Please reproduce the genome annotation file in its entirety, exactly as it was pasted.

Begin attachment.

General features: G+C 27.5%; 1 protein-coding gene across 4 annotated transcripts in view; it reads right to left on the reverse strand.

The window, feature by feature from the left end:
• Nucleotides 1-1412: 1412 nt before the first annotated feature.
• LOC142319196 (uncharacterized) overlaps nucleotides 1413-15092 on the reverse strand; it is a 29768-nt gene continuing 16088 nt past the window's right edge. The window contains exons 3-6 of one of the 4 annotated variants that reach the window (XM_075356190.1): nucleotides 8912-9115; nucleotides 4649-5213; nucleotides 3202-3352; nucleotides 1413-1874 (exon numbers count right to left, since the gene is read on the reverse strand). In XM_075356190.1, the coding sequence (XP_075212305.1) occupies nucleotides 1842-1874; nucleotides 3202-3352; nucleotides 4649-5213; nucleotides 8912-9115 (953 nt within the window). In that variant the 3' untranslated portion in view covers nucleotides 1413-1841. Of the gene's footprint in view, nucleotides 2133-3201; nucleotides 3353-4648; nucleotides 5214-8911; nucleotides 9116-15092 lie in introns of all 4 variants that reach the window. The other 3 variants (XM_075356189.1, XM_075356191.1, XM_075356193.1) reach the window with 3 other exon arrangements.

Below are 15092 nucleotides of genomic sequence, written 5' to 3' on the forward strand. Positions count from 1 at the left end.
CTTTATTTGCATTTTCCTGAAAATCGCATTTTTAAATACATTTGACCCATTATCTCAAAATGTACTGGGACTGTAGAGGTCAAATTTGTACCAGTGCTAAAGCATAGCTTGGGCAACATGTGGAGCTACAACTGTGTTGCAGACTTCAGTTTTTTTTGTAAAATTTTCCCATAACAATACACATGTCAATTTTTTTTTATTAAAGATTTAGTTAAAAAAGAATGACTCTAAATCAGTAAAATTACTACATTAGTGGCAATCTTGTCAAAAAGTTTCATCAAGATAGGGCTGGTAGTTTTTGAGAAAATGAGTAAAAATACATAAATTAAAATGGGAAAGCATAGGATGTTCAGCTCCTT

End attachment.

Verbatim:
General features: G+C 27.5%; 1 protein-coding gene across 4 annotated transcripts in view; it reads right to left on the reverse strand.

The window, feature by feature from the left end:
• Nucleotides 1-1412: 1412 nt before the first annotated feature.
• LOC142319196 (uncharacterized) overlaps nucleotides 1413-15092 on the reverse strand; it is a 29768-nt gene continuing 16088 nt past the window's right edge. The window contains exons 3-6 of one of the 4 annotated variants that reach the window (XM_075356190.1): nucleotides 8912-9115; nucleotides 4649-5213; nucleotides 3202-3352; nucleotides 1413-1874 (exon numbers count right to left, since the gene is read on the reverse strand). In XM_075356190.1, the coding sequence (XP_075212305.1) occupies nucleotides 1842-1874; nucleotides 3202-3352; nucleotides 4649-5213; nucleotides 8912-9115 (953 nt within the window). In that variant the 3' untranslated portion in view covers nucleotides 1413-1841. Of the gene's footprint in view, nucleotides 2133-3201; nucleotides 3353-4648; nucleotides 5214-8911; nucleotides 9116-15092 lie in introns of all 4 variants that reach the window. The other 3 variants (XM_075356189.1, XM_075356191.1, XM_075356193.1) reach the window with 3 other exon arrangements.

Below are 15092 nucleotides of genomic sequence, written 5' to 3' on the forward strand. Positions count from 1 at the left end.
CTTTATTTGCATTTTCCTGAAAATCGCATTTTTAAATACATTTGACCCATTATCTCAAAATGTACTGGGACTGTAGAGGTCAAATTTGTACCAGTGCTAAAGCATAGCTTGGGCAACATGTGGAGCTACAACTGTGTTGCAGACTTCAGTTTTTTTTGTAAAATTTTCCCATAACAATACACATGTCAATTTTTTTTTATTAAAGATTTAGTTAAAAAAGAATGACTCTAAATCAGTAAAATTACTACATTAGTGGCAATCTTGTCAAAAAGTTTCATCAAGATAGGGCTGGTAGTTTTTGAGAAAATGAGTAAAAATACATAAATTAAAATGGGAAAGCATAGGATGTTCAGCTCCTT